Browsing named entities in Edward L. Pierce, Memoir and letters of Charles Sumner: volume 3. You can also browse the collection for January 15th or search for January 15th in all documents.

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Edward L. Pierce, Memoir and letters of Charles Sumner: volume 3, Chapter 35: Massachusetts and the compromise.—Sumner chosen senator.—1850-1851. (search)
ration; and it was observed that the politics of a man could readily be detected by the expression of his countenance,—anxiety and grief on those of the Free Soilers, satisfaction and a sense of relief oil those of the Whigs. Boston Courier, January 15. Sumner had received 186 (110 given by Free Soilers and 76 by Democrats) votes, Winthrop 167, and there were 28 scattering, composed mostly of the dissenting Democrats, with three blanks, which were not counted. Sumner lacked five votes of an mmediate withdrawal from the coalition, a union with the Whigs for governor the next year, and the resignation of the Free Soil State officers who had been chosen by the Legislature; Longfellow was disappointed and sad, and wrote to Sumner. January 15: I never had any great faith in your perfidious allies. Longfellow's Life, vol. II. p. 187. but the practical politicians under Wilson's leadership, inspired by the masses behind them, were determined to persevere and hold the bolting Democra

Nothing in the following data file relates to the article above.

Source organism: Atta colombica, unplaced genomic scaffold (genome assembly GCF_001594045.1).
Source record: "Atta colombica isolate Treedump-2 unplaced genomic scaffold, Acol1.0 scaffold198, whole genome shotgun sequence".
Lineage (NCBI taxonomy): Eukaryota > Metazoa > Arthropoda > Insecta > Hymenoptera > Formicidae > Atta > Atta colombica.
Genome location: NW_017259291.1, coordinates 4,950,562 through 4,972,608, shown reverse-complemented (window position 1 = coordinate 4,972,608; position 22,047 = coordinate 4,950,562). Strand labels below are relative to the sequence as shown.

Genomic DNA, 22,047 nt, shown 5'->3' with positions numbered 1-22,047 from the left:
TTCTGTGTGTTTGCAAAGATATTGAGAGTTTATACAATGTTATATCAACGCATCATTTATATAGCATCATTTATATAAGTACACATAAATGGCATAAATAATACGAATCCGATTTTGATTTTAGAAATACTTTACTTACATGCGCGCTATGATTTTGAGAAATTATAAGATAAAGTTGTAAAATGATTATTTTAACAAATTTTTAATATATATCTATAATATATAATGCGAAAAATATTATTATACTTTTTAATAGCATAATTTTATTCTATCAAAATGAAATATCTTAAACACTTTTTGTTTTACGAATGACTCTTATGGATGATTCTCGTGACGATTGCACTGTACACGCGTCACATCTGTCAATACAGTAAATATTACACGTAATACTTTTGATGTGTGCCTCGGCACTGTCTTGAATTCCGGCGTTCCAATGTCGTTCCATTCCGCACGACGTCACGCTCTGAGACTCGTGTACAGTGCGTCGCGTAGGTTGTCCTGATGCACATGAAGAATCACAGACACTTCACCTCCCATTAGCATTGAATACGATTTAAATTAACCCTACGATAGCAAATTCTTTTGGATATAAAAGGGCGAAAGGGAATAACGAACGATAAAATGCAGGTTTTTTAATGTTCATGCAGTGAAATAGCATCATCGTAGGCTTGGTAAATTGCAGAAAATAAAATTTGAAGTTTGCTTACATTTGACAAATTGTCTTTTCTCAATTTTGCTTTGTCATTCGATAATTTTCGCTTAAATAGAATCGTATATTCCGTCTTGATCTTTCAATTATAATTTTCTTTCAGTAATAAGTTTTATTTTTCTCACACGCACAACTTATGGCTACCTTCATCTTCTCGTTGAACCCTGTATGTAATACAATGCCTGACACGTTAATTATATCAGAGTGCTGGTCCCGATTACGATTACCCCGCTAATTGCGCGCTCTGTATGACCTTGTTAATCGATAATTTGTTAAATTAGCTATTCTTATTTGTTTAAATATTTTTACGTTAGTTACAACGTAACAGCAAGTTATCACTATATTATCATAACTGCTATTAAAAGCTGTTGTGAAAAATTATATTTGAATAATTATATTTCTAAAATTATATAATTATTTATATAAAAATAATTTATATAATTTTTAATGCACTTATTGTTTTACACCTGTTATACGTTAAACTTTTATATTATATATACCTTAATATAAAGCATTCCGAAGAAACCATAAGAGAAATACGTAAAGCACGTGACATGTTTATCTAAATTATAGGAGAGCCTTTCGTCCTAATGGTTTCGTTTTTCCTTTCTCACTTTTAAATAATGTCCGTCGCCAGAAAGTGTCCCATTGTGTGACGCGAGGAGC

Edward L. Pierce, Memoir and letters of Charles Sumner: volume 3, Chapter 40: outrages in Kansas.—speech on Kansas.—the Brooks assault.—1855-1856. (search)
nimous and prompt, the first after a long contest and a close final vote, when his chief support was a band of Free Soilers, and when he entered the Senate with only two to co-operate with him. Works, vol. IV. pp. 392, 393; Chicago Tribune, January 15 (leader written by E. L. Pierce). Longfellow wrote in his diary: There is no mistaking the meaning of such a vote. The Boston Daily Courier, then edited by George Lunt, was an exception among Northern journals, making constant thrusts at Sumnepermit; only rest at ease until they shall consent. Sumner's reply is printed in Seward's Life, vol. II. p. 296, in which he said truly, What has been done has been the utterance of the State, without a hint from me. R. H. Dana, Jr., wrote, January 15: No one can say now that you have not a constituency behind you. Where is there a senator who holds by such a tenure? The day has come we have all hoped and labored for,—the day of something like unanimity in New England. Wilson wrote, Januar